The concept of Zero Trust is catching up with organizations rapidly, and the healthcare industry is not averse to this concept. Confidential patient information may range from the complete identity of the patient concerned, to their financial data and insurance records. This data comes across as a treasure trove of information for any hacker.
Healthcare companies are some of the most vulnerable to security breaches, given the nature of confidential data they are privy to. As such, given the nature of the pandemic, and the quantum of sensitive patient information being processed by such institutions, there is an undeniable need to revamp their security posture. With the often lenient security posture associated with healthcare systems in most countries, it is no surprise that most breaches go undetected for a very long time.
Why is Zero Trust the Answer
From a “trust but verify” approach to a “never trust, always verify” approach, there has been a paradigm shift in how medical agencies, hospitals and other healthcare institutions are adopting the zero trust model for managing an ever-increasing threat landscape. Through the implementation of this model, hospitals can aim to strengthen cybersecurity in and out of their network perimeters.
Hospitals are a playground for unethical hackers
Ever since the year 2016, there have been more than 172 ransomware attacks on healthcare agencies, which have cost them more than $157 million in damages itself.
For an unethical hacker, medical records can fetch up to $20,000, when sold in the identity market. Such is the power of unethical hacking in the world of cyberthreats. The medical and health care industry is not equipped to handle the overload of hackable personal data. Medical records contain personal information, like patient names, ages, SSN, and tax identification numbers, which can’t be changed in the blink of an eye.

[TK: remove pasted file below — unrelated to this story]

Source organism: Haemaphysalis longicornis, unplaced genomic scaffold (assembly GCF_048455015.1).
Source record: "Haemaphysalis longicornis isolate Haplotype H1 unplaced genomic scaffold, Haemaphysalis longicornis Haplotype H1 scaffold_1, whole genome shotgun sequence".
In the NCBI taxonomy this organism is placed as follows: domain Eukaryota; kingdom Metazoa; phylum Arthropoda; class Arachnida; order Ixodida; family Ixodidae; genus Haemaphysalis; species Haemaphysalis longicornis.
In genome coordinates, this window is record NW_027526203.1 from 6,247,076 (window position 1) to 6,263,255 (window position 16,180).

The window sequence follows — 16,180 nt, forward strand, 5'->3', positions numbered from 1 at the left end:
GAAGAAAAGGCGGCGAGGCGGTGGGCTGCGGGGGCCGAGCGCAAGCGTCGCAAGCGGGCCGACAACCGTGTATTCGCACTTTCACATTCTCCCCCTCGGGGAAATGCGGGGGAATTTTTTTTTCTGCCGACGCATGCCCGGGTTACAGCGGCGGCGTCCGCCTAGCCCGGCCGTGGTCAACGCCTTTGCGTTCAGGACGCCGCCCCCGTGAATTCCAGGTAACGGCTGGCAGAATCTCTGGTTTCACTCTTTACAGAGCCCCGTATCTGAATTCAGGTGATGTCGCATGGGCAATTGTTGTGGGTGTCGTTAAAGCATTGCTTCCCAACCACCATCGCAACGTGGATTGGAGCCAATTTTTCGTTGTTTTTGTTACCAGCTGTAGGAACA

These pieces of information might seem very basic; however, this could not be further away from the truth. As soon as the information is exposed, the turnaround time to arrive at a resolution gives hackers sufficient time to defraud patients. Simply put, the chase is on; the game of cat and mouse, between hackers and medical agencies, is an uphill battle, which does not seem to have any resolution in plain sight.
The rise of the epidemic Covid’19 has been a game-changer, as it has exposed the severity of the situation. Threat actors are constantly spinning the needle, and pairing with foreign governments, to sell the hacked records to achieve their own selfish financial motives.
As the healthcare industry continues to battle the challenges of limited staffing and dwindling financial resources, the pertinent question is, “Just how feasible would a zero trust model be in such an industry, which is riddled with undisputed disparities?”
Zero Trust – from “trust but verify” to a “never trust, always verify” approach
With zero trust, there is simply no concept of a trusted corporate device or even a network, as a matter of fact. Additionally, there is no idea of an untrusted public network or personal devices either.
The collection of data and its access depends on multiple endpoints, derived from multiple sources. A patient’s data is accumulated through a series of routes, which include hospital and lab records, insurance portals, fitness devices, health portals, amongst many others. Each of these sources is accessed by medical personnel through their phones, laptops, hospital terminals, etc.